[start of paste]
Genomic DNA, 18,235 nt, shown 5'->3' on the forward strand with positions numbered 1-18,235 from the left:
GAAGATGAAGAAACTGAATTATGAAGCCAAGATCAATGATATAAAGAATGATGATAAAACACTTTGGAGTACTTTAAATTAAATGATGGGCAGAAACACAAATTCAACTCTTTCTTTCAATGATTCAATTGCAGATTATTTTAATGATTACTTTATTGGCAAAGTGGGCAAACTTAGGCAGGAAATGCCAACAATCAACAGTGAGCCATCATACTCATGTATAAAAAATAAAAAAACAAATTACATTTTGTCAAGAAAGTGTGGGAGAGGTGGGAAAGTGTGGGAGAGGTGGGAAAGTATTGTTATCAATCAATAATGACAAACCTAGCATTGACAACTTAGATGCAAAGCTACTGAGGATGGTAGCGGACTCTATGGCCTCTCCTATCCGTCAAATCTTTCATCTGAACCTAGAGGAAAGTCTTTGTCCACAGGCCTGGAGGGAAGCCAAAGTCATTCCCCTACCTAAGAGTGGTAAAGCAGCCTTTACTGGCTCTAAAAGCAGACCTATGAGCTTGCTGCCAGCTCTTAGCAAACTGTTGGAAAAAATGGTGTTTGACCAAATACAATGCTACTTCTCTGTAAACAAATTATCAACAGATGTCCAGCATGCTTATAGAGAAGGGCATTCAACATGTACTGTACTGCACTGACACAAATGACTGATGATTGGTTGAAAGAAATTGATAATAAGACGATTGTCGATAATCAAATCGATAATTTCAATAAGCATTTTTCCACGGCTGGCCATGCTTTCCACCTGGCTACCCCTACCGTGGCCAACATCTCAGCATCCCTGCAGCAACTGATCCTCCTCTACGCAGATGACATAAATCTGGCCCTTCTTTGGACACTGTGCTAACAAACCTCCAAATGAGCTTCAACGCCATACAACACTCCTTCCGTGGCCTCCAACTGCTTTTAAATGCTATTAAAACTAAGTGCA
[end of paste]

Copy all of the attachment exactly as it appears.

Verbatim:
Genomic DNA, 18,235 nt, shown 5'->3' on the forward strand with positions numbered 1-18,235 from the left:
GAAGATGAAGAAACTGAATTATGAAGCCAAGATCAATGATATAAAGAATGATGATAAAACACTTTGGAGTACTTTAAATTAAATGATGGGCAGAAACACAAATTCAACTCTTTCTTTCAATGATTCAATTGCAGATTATTTTAATGATTACTTTATTGGCAAAGTGGGCAAACTTAGGCAGGAAATGCCAACAATCAACAGTGAGCCATCATACTCATGTATAAAAAATAAAAAAACAAATTACATTTTGTCAAGAAAGTGTGGGAGAGGTGGGAAAGTGTGGGAGAGGTGGGAAAGTATTGTTATCAATCAATAATGACAAACCTAGCATTGACAACTTAGATGCAAAGCTACTGAGGATGGTAGCGGACTCTATGGCCTCTCCTATCCGTCAAATCTTTCATCTGAACCTAGAGGAAAGTCTTTGTCCACAGGCCTGGAGGGAAGCCAAAGTCATTCCCCTACCTAAGAGTGGTAAAGCAGCCTTTACTGGCTCTAAAAGCAGACCTATGAGCTTGCTGCCAGCTCTTAGCAAACTGTTGGAAAAAATGGTGTTTGACCAAATACAATGCTACTTCTCTGTAAACAAATTATCAACAGATGTCCAGCATGCTTATAGAGAAGGGCATTCAACATGTACTGTACTGCACTGACACAAATGACTGATGATTGGTTGAAAGAAATTGATAATAAGACGATTGTCGATAATCAAATCGATAATTTCAATAAGCATTTTTCCACGGCTGGCCATGCTTTCCACCTGGCTACCCCTACCGTGGCCAACATCTCAGCATCCCTGCAGCAACTGATCCTCCTCTACGCAGATGACATAAATCTGGCCCTTCTTTGGACACTGTGCTAACAAACCTCCAAATGAGCTTCAACGCCATACAACACTCCTTCCGTGGCCTCCAACTGCTTTTAAATGCTATTAAAACTAAGTGCA